YOUTH, Sport, Arts and Recreation deputy minister Yeukai Simbanegavi (pictured) said her ministry was now moving towards bridging gaps identified during their consultative meetings with artistes in March this year with the intention of upping the creative and cultural industry’s current 6,9% contribution to the country’s Gross Domestic Product (GDP).
BY TINASHE MUCHURI
Addressing industry practitioners at the end of a two-day capacity building workshop held at the National Gallery of Zimbabwe on Wednesday, Simbanegavi said the indaba was one of the many ways through which her ministry was plugging the identified loopholes.
The workshop was aimed at empowering artistes with entrepreneurial skills, intellectual property (IP) and copyrights knowledge.
Simbanegavi said arts and culture were an integral part of government’s Vision 2030 aimed at ensuring that Zimbabwe attains a middle income economy.
“The government intends to scale up development and promotion of arts, culture and heritage as exploitable economic assets that also contribute to our diverse cultural identities,” she said.
The deputy minister said the vision would be attainable through ensuring that education and training programmes were scaled up to fully integrate the needs of the arts, culture and heritage industry players.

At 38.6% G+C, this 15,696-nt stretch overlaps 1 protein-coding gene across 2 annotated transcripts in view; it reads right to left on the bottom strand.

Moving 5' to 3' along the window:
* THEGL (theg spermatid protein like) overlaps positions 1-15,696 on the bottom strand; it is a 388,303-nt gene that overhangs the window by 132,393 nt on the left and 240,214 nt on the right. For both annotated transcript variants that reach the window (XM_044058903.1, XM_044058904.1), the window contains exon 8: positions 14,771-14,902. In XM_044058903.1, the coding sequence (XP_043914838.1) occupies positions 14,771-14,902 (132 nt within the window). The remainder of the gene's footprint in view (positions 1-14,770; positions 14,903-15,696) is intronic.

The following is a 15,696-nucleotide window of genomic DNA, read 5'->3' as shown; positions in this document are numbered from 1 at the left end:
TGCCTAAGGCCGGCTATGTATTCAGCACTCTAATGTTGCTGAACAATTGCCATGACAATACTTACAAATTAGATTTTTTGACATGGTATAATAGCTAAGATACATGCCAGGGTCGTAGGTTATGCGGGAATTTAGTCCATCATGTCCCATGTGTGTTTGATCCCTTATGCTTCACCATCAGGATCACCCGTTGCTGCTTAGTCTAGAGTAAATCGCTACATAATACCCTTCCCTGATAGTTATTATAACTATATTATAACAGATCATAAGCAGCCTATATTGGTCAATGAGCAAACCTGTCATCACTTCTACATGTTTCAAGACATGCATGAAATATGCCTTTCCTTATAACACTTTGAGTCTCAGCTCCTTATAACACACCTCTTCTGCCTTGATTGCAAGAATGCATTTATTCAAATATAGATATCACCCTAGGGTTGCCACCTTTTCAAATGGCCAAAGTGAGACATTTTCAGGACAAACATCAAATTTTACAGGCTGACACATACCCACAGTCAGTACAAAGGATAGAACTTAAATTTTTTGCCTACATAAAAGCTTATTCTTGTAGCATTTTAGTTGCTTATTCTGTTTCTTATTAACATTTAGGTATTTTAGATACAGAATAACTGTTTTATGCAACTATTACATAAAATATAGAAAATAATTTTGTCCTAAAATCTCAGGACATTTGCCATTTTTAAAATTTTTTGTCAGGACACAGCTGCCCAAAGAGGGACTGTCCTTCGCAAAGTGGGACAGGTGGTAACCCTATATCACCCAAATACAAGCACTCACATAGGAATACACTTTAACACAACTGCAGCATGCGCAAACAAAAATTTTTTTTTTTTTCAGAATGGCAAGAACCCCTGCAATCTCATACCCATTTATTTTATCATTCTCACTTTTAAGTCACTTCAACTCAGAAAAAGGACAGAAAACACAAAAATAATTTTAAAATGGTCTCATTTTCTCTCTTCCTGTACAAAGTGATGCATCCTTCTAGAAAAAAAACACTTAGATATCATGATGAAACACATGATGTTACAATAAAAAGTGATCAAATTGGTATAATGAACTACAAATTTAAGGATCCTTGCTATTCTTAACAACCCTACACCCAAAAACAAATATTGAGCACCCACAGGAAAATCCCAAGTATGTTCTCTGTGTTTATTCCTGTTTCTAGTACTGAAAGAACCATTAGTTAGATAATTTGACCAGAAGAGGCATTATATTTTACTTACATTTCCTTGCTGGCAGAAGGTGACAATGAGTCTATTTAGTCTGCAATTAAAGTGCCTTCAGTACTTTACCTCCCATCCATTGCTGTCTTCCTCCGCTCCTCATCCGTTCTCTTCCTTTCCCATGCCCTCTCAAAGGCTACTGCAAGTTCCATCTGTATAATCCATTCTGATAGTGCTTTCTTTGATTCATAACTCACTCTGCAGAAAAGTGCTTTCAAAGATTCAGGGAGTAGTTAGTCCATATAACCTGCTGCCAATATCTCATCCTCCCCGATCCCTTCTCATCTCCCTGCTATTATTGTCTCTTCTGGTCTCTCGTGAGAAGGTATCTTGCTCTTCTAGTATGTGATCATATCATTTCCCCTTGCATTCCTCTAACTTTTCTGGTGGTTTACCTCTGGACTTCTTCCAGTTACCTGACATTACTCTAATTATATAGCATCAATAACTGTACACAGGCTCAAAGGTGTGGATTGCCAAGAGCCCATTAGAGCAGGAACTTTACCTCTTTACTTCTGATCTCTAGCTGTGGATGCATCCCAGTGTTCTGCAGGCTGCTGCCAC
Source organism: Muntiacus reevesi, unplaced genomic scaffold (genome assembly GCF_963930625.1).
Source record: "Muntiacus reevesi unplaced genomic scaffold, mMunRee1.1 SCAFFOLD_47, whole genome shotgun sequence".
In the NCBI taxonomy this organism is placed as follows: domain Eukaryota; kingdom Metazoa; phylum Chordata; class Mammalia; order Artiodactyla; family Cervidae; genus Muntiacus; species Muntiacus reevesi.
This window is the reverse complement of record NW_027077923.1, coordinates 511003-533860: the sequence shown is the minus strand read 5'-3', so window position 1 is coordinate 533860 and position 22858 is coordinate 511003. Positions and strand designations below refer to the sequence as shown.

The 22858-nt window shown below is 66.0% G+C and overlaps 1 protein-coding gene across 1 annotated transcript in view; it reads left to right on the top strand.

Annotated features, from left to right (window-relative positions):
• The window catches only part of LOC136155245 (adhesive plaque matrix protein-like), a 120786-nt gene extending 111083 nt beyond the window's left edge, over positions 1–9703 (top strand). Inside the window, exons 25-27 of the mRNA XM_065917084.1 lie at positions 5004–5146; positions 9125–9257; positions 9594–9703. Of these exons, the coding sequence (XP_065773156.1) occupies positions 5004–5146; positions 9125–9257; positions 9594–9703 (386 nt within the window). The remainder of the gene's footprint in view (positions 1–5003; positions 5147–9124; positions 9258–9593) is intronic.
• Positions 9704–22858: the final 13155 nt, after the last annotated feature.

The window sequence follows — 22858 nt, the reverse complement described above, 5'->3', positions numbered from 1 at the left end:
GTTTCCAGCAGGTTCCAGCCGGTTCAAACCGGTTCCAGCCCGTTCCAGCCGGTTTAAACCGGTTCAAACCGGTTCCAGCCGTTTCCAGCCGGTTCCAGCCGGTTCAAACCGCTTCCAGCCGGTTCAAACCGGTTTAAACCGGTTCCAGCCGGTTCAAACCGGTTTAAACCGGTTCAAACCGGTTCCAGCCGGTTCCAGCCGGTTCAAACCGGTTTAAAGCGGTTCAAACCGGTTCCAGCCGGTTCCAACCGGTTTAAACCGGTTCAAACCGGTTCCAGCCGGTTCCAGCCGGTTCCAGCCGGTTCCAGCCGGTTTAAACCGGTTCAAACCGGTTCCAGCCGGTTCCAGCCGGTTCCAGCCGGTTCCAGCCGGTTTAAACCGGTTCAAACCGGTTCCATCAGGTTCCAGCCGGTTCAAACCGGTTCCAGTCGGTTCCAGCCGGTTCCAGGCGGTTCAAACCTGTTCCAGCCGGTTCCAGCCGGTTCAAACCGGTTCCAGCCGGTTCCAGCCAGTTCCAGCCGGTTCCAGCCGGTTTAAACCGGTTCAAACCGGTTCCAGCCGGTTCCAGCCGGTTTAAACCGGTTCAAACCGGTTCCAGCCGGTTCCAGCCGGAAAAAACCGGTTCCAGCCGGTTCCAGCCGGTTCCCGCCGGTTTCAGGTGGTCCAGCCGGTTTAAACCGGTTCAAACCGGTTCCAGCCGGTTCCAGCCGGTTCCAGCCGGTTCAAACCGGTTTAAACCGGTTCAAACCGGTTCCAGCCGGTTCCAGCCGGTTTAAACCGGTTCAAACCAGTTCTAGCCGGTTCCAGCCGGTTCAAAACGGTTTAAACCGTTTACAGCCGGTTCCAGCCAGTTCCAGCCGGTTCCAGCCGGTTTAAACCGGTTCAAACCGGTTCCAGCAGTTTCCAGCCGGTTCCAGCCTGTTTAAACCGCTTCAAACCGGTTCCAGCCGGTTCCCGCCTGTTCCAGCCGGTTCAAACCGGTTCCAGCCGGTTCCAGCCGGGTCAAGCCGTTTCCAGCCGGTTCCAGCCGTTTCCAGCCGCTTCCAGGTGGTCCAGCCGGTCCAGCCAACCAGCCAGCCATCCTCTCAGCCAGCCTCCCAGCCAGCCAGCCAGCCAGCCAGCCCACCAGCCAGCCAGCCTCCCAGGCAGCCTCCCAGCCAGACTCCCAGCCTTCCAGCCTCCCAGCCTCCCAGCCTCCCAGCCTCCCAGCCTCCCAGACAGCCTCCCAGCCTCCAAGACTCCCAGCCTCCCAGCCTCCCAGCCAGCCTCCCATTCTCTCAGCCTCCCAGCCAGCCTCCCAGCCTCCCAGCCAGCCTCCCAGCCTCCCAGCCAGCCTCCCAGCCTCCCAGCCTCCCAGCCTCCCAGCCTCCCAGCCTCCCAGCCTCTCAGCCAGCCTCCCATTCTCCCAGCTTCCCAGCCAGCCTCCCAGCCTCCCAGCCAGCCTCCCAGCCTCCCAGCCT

She said her ministry was also targeting to improve culture and international relations by promoting the visibility, practice and presence of the Zimbabwean culture, ensuring that cultural and creative practitioners took centre stage as cultural ambassadors.
She implored stakeholders to help protect artistes’ work as intellectual property through smart patronage whereby arts and culture lovers consume genuine handicrafts, art, music CDs and DVDs rather than pirated copies.
“The ministry is in the process of providing dignified workspaces in the form of multi-purpose facilities for sport, arts and recreation to be established in the 10 provinces of Zimbabwe,” she said.